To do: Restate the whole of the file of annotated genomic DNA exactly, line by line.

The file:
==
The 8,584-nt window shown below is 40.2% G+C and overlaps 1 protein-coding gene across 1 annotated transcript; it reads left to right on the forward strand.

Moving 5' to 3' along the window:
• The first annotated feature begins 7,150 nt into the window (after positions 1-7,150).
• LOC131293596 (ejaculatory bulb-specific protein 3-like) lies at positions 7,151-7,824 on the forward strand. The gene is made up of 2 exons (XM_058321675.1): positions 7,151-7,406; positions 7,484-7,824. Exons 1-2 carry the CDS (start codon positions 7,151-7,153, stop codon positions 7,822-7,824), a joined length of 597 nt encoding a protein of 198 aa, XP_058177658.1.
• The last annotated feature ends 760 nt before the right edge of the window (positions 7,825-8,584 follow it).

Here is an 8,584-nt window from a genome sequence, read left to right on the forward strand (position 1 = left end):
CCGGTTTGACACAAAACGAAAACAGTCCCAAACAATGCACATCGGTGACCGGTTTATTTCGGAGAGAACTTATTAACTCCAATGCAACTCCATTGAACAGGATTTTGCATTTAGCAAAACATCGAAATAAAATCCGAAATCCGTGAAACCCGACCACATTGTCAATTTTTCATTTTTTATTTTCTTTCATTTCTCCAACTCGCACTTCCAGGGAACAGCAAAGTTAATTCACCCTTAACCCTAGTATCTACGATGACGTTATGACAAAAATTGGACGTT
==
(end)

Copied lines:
The 8,584-nt window shown below is 40.2% G+C and overlaps 1 protein-coding gene across 1 annotated transcript; it reads left to right on the forward strand.

Moving 5' to 3' along the window:
• The first annotated feature begins 7,150 nt into the window (after positions 1-7,150).
• LOC131293596 (ejaculatory bulb-specific protein 3-like) lies at positions 7,151-7,824 on the forward strand. The gene is made up of 2 exons (XM_058321675.1): positions 7,151-7,406; positions 7,484-7,824. Exons 1-2 carry the CDS (start codon positions 7,151-7,153, stop codon positions 7,822-7,824), a joined length of 597 nt encoding a protein of 198 aa, XP_058177658.1.
• The last annotated feature ends 760 nt before the right edge of the window (positions 7,825-8,584 follow it).

Here is an 8,584-nt window from a genome sequence, read left to right on the forward strand (position 1 = left end):
CCGGTTTGACACAAAACGAAAACAGTCCCAAACAATGCACATCGGTGACCGGTTTATTTCGGAGAGAACTTATTAACTCCAATGCAACTCCATTGAACAGGATTTTGCATTTAGCAAAACATCGAAATAAAATCCGAAATCCGTGAAACCCGACCACATTGTCAATTTTTCATTTTTTATTTTCTTTCATTTCTCCAACTCGCACTTCCAGGGAACAGCAAAGTTAATTCACCCTTAACCCTAGTATCTACGATGACGTTATGACAAAAATTGGACGTT